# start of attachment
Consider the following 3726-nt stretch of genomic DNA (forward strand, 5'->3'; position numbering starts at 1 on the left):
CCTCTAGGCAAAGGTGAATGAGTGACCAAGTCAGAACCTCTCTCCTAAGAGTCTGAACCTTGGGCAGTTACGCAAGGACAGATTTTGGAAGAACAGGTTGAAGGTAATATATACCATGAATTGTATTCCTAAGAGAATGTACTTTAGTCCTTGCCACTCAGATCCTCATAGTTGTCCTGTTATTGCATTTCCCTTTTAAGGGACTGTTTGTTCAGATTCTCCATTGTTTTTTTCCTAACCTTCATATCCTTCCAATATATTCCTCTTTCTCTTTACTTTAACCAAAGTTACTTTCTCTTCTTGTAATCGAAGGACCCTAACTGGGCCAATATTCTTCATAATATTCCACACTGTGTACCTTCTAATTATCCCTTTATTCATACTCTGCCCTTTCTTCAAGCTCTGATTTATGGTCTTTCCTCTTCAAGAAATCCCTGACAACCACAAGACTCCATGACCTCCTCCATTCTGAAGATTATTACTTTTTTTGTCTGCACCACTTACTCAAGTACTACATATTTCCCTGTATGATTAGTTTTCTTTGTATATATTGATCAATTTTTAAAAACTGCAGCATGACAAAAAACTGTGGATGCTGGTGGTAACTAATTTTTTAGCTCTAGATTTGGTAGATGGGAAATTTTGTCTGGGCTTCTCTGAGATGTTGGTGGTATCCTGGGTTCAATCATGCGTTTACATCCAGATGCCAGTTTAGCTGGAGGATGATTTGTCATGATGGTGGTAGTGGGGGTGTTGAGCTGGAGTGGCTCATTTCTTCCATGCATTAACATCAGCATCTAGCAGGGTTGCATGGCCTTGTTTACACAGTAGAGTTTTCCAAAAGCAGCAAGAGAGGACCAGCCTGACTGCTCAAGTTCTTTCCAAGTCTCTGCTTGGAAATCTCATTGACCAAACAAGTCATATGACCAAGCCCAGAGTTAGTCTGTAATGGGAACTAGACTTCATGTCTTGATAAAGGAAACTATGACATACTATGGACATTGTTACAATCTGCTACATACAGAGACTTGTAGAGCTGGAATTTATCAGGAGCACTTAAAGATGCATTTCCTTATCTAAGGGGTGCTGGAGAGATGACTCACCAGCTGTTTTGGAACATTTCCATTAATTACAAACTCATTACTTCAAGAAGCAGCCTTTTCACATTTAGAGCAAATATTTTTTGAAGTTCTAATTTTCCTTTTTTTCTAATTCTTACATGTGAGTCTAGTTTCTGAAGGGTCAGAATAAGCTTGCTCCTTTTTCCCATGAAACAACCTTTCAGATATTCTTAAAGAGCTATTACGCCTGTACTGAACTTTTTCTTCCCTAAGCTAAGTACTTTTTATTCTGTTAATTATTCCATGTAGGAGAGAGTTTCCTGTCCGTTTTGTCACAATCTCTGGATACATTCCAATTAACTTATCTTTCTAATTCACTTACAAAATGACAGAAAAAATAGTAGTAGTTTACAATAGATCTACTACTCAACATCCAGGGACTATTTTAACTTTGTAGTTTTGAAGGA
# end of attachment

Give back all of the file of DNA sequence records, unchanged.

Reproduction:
Consider the following 3726-nt stretch of genomic DNA (forward strand, 5'->3'; position numbering starts at 1 on the left):
CCTCTAGGCAAAGGTGAATGAGTGACCAAGTCAGAACCTCTCTCCTAAGAGTCTGAACCTTGGGCAGTTACGCAAGGACAGATTTTGGAAGAACAGGTTGAAGGTAATATATACCATGAATTGTATTCCTAAGAGAATGTACTTTAGTCCTTGCCACTCAGATCCTCATAGTTGTCCTGTTATTGCATTTCCCTTTTAAGGGACTGTTTGTTCAGATTCTCCATTGTTTTTTTCCTAACCTTCATATCCTTCCAATATATTCCTCTTTCTCTTTACTTTAACCAAAGTTACTTTCTCTTCTTGTAATCGAAGGACCCTAACTGGGCCAATATTCTTCATAATATTCCACACTGTGTACCTTCTAATTATCCCTTTATTCATACTCTGCCCTTTCTTCAAGCTCTGATTTATGGTCTTTCCTCTTCAAGAAATCCCTGACAACCACAAGACTCCATGACCTCCTCCATTCTGAAGATTATTACTTTTTTTGTCTGCACCACTTACTCAAGTACTACATATTTCCCTGTATGATTAGTTTTCTTTGTATATATTGATCAATTTTTAAAAACTGCAGCATGACAAAAAACTGTGGATGCTGGTGGTAACTAATTTTTTAGCTCTAGATTTGGTAGATGGGAAATTTTGTCTGGGCTTCTCTGAGATGTTGGTGGTATCCTGGGTTCAATCATGCGTTTACATCCAGATGCCAGTTTAGCTGGAGGATGATTTGTCATGATGGTGGTAGTGGGGGTGTTGAGCTGGAGTGGCTCATTTCTTCCATGCATTAACATCAGCATCTAGCAGGGTTGCATGGCCTTGTTTACACAGTAGAGTTTTCCAAAAGCAGCAAGAGAGGACCAGCCTGACTGCTCAAGTTCTTTCCAAGTCTCTGCTTGGAAATCTCATTGACCAAACAAGTCATATGACCAAGCCCAGAGTTAGTCTGTAATGGGAACTAGACTTCATGTCTTGATAAAGGAAACTATGACATACTATGGACATTGTTACAATCTGCTACATACAGAGACTTGTAGAGCTGGAATTTATCAGGAGCACTTAAAGATGCATTTCCTTATCTAAGGGGTGCTGGAGAGATGACTCACCAGCTGTTTTGGAACATTTCCATTAATTACAAACTCATTACTTCAAGAAGCAGCCTTTTCACATTTAGAGCAAATATTTTTTGAAGTTCTAATTTTCCTTTTTTTCTAATTCTTACATGTGAGTCTAGTTTCTGAAGGGTCAGAATAAGCTTGCTCCTTTTTCCCATGAAACAACCTTTCAGATATTCTTAAAGAGCTATTACGCCTGTACTGAACTTTTTCTTCCCTAAGCTAAGTACTTTTTATTCTGTTAATTATTCCATGTAGGAGAGAGTTTCCTGTCCGTTTTGTCACAATCTCTGGATACATTCCAATTAACTTATCTTTCTAATTCACTTACAAAATGACAGAAAAAATAGTAGTAGTTTACAATAGATCTACTACTCAACATCCAGGGACTATTTTAACTTTGTAGTTTTGAAGGA